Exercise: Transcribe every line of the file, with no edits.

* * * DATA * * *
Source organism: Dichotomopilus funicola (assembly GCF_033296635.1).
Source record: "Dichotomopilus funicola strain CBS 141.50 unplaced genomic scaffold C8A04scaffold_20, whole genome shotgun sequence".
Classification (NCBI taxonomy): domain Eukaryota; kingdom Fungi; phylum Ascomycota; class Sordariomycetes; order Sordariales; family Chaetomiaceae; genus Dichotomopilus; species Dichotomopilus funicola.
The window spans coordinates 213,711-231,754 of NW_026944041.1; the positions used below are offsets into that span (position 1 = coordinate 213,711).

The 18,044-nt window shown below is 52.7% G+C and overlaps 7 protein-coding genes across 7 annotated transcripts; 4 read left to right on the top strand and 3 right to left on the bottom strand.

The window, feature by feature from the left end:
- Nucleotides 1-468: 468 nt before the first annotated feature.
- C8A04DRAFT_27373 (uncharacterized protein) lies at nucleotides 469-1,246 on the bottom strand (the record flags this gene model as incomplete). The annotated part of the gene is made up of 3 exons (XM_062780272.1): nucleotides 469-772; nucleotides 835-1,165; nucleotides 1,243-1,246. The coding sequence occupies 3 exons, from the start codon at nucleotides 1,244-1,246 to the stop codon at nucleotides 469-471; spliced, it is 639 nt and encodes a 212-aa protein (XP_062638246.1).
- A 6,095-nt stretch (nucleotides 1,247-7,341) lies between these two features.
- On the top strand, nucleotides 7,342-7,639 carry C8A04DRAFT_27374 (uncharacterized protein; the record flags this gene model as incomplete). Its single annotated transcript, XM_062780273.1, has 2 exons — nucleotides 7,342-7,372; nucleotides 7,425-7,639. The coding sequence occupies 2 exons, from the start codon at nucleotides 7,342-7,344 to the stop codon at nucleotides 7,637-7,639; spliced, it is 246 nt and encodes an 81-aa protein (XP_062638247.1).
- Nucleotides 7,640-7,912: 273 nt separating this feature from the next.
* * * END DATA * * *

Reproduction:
Source organism: Dichotomopilus funicola (assembly GCF_033296635.1).
Source record: "Dichotomopilus funicola strain CBS 141.50 unplaced genomic scaffold C8A04scaffold_20, whole genome shotgun sequence".
Classification (NCBI taxonomy): domain Eukaryota; kingdom Fungi; phylum Ascomycota; class Sordariomycetes; order Sordariales; family Chaetomiaceae; genus Dichotomopilus; species Dichotomopilus funicola.
The window spans coordinates 213,711-231,754 of NW_026944041.1; the positions used below are offsets into that span (position 1 = coordinate 213,711).

The 18,044-nt window shown below is 52.7% G+C and overlaps 7 protein-coding genes across 7 annotated transcripts; 4 read left to right on the top strand and 3 right to left on the bottom strand.

The window, feature by feature from the left end:
- Nucleotides 1-468: 468 nt before the first annotated feature.
- C8A04DRAFT_27373 (uncharacterized protein) lies at nucleotides 469-1,246 on the bottom strand (the record flags this gene model as incomplete). The annotated part of the gene is made up of 3 exons (XM_062780272.1): nucleotides 469-772; nucleotides 835-1,165; nucleotides 1,243-1,246. The coding sequence occupies 3 exons, from the start codon at nucleotides 1,244-1,246 to the stop codon at nucleotides 469-471; spliced, it is 639 nt and encodes a 212-aa protein (XP_062638246.1).
- A 6,095-nt stretch (nucleotides 1,247-7,341) lies between these two features.
- On the top strand, nucleotides 7,342-7,639 carry C8A04DRAFT_27374 (uncharacterized protein; the record flags this gene model as incomplete). Its single annotated transcript, XM_062780273.1, has 2 exons — nucleotides 7,342-7,372; nucleotides 7,425-7,639. The coding sequence occupies 2 exons, from the start codon at nucleotides 7,342-7,344 to the stop codon at nucleotides 7,637-7,639; spliced, it is 246 nt and encodes an 81-aa protein (XP_062638247.1).
- Nucleotides 7,640-7,912: 273 nt separating this feature from the next.